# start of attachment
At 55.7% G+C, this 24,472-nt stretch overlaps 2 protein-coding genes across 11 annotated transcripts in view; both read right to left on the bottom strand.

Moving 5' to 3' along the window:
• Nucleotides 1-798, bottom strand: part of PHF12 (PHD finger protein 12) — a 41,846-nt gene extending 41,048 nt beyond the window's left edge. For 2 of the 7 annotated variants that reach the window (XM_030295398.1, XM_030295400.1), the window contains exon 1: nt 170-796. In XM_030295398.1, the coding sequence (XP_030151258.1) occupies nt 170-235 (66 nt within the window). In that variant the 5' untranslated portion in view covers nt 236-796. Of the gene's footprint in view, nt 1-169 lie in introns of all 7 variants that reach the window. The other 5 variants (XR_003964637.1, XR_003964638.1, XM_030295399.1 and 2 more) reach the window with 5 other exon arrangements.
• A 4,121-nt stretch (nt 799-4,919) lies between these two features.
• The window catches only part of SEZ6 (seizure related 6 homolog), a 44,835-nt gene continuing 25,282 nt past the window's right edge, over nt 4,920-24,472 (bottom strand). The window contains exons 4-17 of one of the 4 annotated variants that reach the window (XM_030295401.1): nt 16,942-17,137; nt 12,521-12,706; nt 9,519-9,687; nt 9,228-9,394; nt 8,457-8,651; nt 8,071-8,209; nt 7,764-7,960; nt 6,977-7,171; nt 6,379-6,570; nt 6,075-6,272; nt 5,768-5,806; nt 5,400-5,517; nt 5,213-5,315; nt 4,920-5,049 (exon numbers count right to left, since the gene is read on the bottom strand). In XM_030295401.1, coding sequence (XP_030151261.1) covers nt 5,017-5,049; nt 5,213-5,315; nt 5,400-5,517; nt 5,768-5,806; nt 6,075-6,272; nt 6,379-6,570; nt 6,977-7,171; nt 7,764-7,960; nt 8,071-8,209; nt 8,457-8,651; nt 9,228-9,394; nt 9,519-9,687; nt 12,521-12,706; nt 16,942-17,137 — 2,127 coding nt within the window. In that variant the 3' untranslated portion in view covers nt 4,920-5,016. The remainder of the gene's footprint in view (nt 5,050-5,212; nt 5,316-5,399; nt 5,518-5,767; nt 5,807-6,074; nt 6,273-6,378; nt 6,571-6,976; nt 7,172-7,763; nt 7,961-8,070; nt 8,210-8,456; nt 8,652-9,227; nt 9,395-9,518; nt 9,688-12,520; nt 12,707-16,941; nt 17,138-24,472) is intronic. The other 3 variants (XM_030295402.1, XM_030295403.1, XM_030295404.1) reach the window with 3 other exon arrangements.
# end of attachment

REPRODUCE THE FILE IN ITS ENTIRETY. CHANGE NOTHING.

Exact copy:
At 55.7% G+C, this 24,472-nt stretch overlaps 2 protein-coding genes across 11 annotated transcripts in view; both read right to left on the bottom strand.

Moving 5' to 3' along the window:
• Nucleotides 1-798, bottom strand: part of PHF12 (PHD finger protein 12) — a 41,846-nt gene extending 41,048 nt beyond the window's left edge. For 2 of the 7 annotated variants that reach the window (XM_030295398.1, XM_030295400.1), the window contains exon 1: nt 170-796. In XM_030295398.1, the coding sequence (XP_030151258.1) occupies nt 170-235 (66 nt within the window). In that variant the 5' untranslated portion in view covers nt 236-796. Of the gene's footprint in view, nt 1-169 lie in introns of all 7 variants that reach the window. The other 5 variants (XR_003964637.1, XR_003964638.1, XM_030295399.1 and 2 more) reach the window with 5 other exon arrangements.
• A 4,121-nt stretch (nt 799-4,919) lies between these two features.
• The window catches only part of SEZ6 (seizure related 6 homolog), a 44,835-nt gene continuing 25,282 nt past the window's right edge, over nt 4,920-24,472 (bottom strand). The window contains exons 4-17 of one of the 4 annotated variants that reach the window (XM_030295401.1): nt 16,942-17,137; nt 12,521-12,706; nt 9,519-9,687; nt 9,228-9,394; nt 8,457-8,651; nt 8,071-8,209; nt 7,764-7,960; nt 6,977-7,171; nt 6,379-6,570; nt 6,075-6,272; nt 5,768-5,806; nt 5,400-5,517; nt 5,213-5,315; nt 4,920-5,049 (exon numbers count right to left, since the gene is read on the bottom strand). In XM_030295401.1, coding sequence (XP_030151261.1) covers nt 5,017-5,049; nt 5,213-5,315; nt 5,400-5,517; nt 5,768-5,806; nt 6,075-6,272; nt 6,379-6,570; nt 6,977-7,171; nt 7,764-7,960; nt 8,071-8,209; nt 8,457-8,651; nt 9,228-9,394; nt 9,519-9,687; nt 12,521-12,706; nt 16,942-17,137 — 2,127 coding nt within the window. In that variant the 3' untranslated portion in view covers nt 4,920-5,016. The remainder of the gene's footprint in view (nt 5,050-5,212; nt 5,316-5,399; nt 5,518-5,767; nt 5,807-6,074; nt 6,273-6,378; nt 6,571-6,976; nt 7,172-7,763; nt 7,961-8,070; nt 8,210-8,456; nt 8,652-9,227; nt 9,395-9,518; nt 9,688-12,520; nt 12,707-16,941; nt 17,138-24,472) is intronic. The other 3 variants (XM_030295402.1, XM_030295403.1, XM_030295404.1) reach the window with 3 other exon arrangements.